Preferred manufacturing conditions to easily control TiN inclusions, which subtly vary depending on various factors, may be established based on the idea of controlling the distribution of the maximum thickness of TiN inclusions (and hence controlling the size and aspect ratio of TiN inclusions that trigger breakage) by making TiN inclusions once excessively fine (and increasing TiN inclusion with a large aspect ratio) in the solidifying stage in continuous casting and subsequently enlarging TiN inclusions (and reducing TiN inclusions with a large aspect ratio) by raising the heating temperature and extending the heating period prior to blooming and reducing the cooling rate after blooming.

The manufacturing conditions that follow are preferable. Continuous casing is followed by cooling at a rate of 0.10-1° C. per sec from 1500° C. to 1400° C. This cooling rate may be adjusted according to the results of controlling TiN inclusions. If coarse TiN inclusions account for a large portion (or breakage-triggering TiN inclusions become large in size) at a cooling rate of 0.1-0.2° C. per sec, then the cooling rate should be readjusted in the range of 0.2-1.0° C. per sec. Conversely, if fine TiN inclusions account for a large portion (or breakage-triggering TiN inclusions become large in aspect ratio), then the cooling rate should be reduced.

Incidentally, slow cooling at 0.1° C. per sec or below results in a broad thickness distribution of TiN inclusions, in which case the prescribed ratio of visual fields with the desired range (10-25 μm) is not obtained.

The heating temperature (or the surface temperature of billet) for soaking prior to blooming should be in the range of 1200 to 1400° C. It may be readjusted according to need. The duration of heating should be in the range of 1 to 3 hours. The heating temperature in the higher range (say, 1320-1400° C.) leads to a high ratio of coarse TiN inclusions (or a large size of break-triggering TiN inclusions). In this case, the duration of heating should be reduced (say, 1-1.5 hours).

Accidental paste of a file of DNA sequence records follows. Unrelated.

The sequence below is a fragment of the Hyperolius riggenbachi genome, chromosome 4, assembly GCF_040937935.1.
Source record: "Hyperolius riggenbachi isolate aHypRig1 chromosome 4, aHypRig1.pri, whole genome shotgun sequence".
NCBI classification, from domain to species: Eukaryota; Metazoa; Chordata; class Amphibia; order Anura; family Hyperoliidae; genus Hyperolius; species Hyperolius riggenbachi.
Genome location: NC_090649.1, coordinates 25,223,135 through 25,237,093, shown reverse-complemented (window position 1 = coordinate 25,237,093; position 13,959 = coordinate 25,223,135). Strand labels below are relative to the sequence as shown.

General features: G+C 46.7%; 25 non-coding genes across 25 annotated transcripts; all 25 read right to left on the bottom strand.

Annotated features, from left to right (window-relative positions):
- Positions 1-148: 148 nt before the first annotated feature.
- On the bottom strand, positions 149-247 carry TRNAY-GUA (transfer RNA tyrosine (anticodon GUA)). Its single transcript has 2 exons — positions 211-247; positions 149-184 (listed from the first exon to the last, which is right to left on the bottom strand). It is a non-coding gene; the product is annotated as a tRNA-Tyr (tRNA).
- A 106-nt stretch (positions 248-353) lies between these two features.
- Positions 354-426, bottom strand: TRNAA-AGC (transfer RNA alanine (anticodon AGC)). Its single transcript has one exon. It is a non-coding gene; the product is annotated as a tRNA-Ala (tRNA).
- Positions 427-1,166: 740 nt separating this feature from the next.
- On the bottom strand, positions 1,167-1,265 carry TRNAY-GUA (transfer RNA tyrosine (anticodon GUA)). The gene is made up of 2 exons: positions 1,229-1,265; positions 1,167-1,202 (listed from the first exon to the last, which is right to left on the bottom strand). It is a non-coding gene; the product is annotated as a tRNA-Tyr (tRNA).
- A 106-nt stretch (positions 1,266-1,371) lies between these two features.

The cooling rate (at 1200° C. to 800° C.) after blooming should be in the range of 0.01 to 0.3° C. per sec. Cooling by standing proceeds at a rate of 0.3° C. per sec or above. A cooling rate lower than 0.3° C. can be achieved by covering the billet with a heat-insulating sheet. If found inadequate, the cooling rate should be readjusted.

Blooming is followed by hot rolling to produce the spring wire rod according to the present invention which is in the as-rolled form (without refining). For application to springs, the wire rod undergoes refining in an adequate stage after drawing or spring winding.

The spring wire rod according to the present invention has an adequately controlled chemical composition as shown below.

  • C: 0.35-0.70%

C is an element to guarantee the strength (or hardness) of the wire rod which has undergone quenching and annealing. It also improves resistance to atmosphere. However, excess C deteriorates toughness and fatigue characteristics owing to increased sensitivity to surface defects and inclusions. An adequate amount of C should be no less than 0.35% (preferably no less than 0.38% and more preferably no less than 0.45%) and no more than 0.70% (preferably no more than 0.65% and more preferably no more than 0.61%).

  • Si: 1.5-2.5%

Si is an element that contributes to solid solution hardening, thereby improving matrix strength and proof stress. However, an excess amount of Si causes ferrite decarburization in the steel surface during heat treatment and hence it hardly dissolves in steel. An adequate amount of Si should be no less than 1.5% (preferably no less than 1.6% and more preferably no less than 1.7%) and no more than 2.5% (preferably no more than 2.4% and more preferably no more than 2.2%).

  • Mn: 0.05-1.5%